Make evidence charts, not review papers

How do you get on top of the literature associated with a controversial scientific topic? For many empirical issues, the science gives a conflicted picture. Like the role of sleep in memory consolidation, the effect of caffeine on cognitive function, or the best theory of a particular visual illusion. To form your own opinion, you’ll need to become familiar with many studies in the area.

You might start by reading the latest review article on the topic. Review articles provide descriptions of many relevant studies. Also, they usually provide a nice tidy story that seems to bring the literature all together into a common thread- that the author’s theory is correct! Because of this bias, a review article may not help you much to make an independent evaluation of the evidence. And the evidence usually isn’t all there. Review articles very rarely describe, or even cite, all the relevant studies. Unfortunately, if you’re just getting started, you can’t recognize which relevant studies the author didn’t cite. This omission problem is the focus of today’s blog post.

Here’s five reasons why a particular study might not be cited in a review article, or in the literature review section of other articles. Possibly the author:

  • considers the study not relevant, or not relevant to the particular point the author was most interested in pushing
  • doesn’t believe the results of the study
  • doesn’t think the methodology of the study was appropriate or good enough to support the claims
  • has noticed that the study seems to go against her theory, and she is trying to sweep it under the rug
  • considers the study relevant but had to leave it out to make room for other things (most journals impose word limits on reviews)

For any given omission, there’s no way to know the reason. This makes it difficult for even experts to evaluate the overall conclusions of the author. The author might have some good reason to doubt that study which seems to rebut the theory. The omission problem may be a necessary evil of the article format. If an article doesn’t omit many studies, then it’s likely to be extremely difficult to digest.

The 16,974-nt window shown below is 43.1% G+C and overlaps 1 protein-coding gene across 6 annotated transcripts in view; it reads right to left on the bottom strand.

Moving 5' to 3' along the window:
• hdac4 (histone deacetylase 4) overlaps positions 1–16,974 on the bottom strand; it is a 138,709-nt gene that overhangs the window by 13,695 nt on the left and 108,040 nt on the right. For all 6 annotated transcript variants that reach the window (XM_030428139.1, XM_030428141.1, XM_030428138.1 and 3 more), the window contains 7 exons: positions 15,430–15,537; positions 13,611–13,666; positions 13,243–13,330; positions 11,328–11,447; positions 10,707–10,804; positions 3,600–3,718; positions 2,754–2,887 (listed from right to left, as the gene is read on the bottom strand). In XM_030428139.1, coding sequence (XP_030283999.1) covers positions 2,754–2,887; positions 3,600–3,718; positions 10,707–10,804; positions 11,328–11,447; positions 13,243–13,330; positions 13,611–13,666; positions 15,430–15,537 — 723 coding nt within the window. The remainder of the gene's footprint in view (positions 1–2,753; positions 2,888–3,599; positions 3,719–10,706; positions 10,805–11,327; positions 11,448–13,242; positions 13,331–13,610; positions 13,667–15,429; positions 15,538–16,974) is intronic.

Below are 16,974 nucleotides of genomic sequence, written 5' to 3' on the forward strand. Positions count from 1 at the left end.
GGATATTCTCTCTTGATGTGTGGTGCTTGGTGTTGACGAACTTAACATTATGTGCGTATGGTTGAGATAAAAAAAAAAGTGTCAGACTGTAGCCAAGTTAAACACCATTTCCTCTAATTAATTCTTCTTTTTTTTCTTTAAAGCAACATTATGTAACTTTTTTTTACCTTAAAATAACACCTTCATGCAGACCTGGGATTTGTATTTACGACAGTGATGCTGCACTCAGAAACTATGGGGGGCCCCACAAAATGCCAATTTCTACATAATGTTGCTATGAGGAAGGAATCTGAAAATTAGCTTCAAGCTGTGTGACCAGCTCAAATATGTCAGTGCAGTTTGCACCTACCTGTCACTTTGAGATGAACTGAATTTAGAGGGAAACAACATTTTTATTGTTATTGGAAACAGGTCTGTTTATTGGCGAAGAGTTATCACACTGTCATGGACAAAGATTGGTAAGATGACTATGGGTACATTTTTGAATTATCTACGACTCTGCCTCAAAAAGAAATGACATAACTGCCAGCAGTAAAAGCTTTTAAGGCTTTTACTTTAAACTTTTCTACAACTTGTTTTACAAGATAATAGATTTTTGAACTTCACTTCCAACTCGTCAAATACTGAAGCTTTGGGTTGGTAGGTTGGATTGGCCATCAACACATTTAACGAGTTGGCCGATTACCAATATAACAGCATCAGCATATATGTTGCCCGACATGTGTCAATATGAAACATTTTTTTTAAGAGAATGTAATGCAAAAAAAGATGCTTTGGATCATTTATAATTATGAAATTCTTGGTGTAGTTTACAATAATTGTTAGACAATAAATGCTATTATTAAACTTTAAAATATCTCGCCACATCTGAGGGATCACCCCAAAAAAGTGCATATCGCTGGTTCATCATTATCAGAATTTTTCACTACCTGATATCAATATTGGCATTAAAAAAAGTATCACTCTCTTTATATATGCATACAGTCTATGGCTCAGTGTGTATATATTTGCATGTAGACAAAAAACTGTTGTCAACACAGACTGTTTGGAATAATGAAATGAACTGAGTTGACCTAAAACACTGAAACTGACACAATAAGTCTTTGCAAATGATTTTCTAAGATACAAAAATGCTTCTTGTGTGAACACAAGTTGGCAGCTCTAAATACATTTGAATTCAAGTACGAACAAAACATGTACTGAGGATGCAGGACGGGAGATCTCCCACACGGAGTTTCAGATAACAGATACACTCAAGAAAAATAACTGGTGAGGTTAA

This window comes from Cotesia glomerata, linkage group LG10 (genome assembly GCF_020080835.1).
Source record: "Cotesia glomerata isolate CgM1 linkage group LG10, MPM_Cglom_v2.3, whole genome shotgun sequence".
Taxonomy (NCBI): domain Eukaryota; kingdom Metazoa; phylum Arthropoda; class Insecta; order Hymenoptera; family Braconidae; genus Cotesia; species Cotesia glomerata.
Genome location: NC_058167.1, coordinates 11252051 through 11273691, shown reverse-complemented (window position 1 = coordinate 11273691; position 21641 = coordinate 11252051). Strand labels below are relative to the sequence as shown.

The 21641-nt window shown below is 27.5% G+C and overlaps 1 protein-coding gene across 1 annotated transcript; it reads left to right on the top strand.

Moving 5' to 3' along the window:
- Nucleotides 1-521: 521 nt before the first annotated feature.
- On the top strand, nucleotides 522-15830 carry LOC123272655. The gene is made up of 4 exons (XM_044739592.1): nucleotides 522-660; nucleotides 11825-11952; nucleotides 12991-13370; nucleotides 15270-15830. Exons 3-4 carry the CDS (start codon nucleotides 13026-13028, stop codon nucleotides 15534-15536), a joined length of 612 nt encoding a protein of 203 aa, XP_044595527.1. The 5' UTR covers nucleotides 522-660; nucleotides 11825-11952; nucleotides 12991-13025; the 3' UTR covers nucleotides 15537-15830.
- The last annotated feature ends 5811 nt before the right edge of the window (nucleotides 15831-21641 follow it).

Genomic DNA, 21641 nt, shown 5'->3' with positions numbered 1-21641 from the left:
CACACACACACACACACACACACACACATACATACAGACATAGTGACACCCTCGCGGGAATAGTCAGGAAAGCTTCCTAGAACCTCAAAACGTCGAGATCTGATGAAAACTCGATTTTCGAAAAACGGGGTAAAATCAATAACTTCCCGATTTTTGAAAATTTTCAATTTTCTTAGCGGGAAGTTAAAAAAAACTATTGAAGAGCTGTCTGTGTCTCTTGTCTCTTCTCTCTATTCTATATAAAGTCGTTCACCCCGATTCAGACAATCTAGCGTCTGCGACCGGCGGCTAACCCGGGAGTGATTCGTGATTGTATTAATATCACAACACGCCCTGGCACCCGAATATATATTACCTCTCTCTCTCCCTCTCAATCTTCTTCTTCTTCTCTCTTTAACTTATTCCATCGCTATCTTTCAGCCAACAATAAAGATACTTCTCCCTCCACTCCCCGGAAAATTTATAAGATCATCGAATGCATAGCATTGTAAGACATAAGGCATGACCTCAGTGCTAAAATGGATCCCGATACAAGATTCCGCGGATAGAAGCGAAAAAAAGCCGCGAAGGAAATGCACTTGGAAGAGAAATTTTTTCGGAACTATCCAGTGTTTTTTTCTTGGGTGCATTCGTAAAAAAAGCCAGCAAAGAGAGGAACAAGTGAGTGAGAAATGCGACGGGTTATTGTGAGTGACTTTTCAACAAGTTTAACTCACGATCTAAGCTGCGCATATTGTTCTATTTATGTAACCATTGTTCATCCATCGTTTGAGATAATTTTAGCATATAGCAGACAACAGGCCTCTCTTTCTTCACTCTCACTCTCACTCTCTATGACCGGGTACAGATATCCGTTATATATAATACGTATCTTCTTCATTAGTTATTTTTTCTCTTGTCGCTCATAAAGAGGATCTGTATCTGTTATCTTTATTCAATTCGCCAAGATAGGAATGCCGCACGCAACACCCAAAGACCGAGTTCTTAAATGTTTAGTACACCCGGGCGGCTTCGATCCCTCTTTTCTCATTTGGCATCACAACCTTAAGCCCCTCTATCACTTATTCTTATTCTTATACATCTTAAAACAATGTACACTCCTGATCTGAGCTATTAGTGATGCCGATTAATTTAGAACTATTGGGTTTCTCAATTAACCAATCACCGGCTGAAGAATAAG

These problems no doubt have something to do with the irritated and frustrated feeling I have when I finish reading a review of a topic I know a lot about. Whereas if I’m not an expert in the topic, I have a different reaction. Wow, I think, somehow in these areas of science that I’m *not* in, everything gets sorted out so beautifully!

Conventional articles can be nice, but science needs new forms of communication. Here I’ve focused on the omission problem in articles. There are other problems, some of which may be intrinsic to use of a series of paragraphs of prose. A reader’s overall take on the view advanced by an article can depend a lot on the author’s skill in exposition and with the use of rhetorical devices.

Hal Pashler and I have created, together with Chris Simon of the Scotney Group who did the actual programming, a tool that addresses these problems. It allows one to create systematic reviews of a topic, without having to write many thousands of words, and without having to weave all the studies together with a narrative unified by a single theory. You do it all in a tabular form called an ‘evidence chart’. Evidence charts are an old idea, closely related to the “analysis of competing hypotheses” technique. Our website is fully functioning and free to all, but it’s in beta and we’d love any feedback.

Sleep and memory consolidation evidence chart

part of an evidence chart by Denise Cai (created at

I’ll explain more about the website in future posts, as well as laying out further advantages of the evidence chart format for both readers and writers.

7 thoughts on “Make evidence charts, not review papers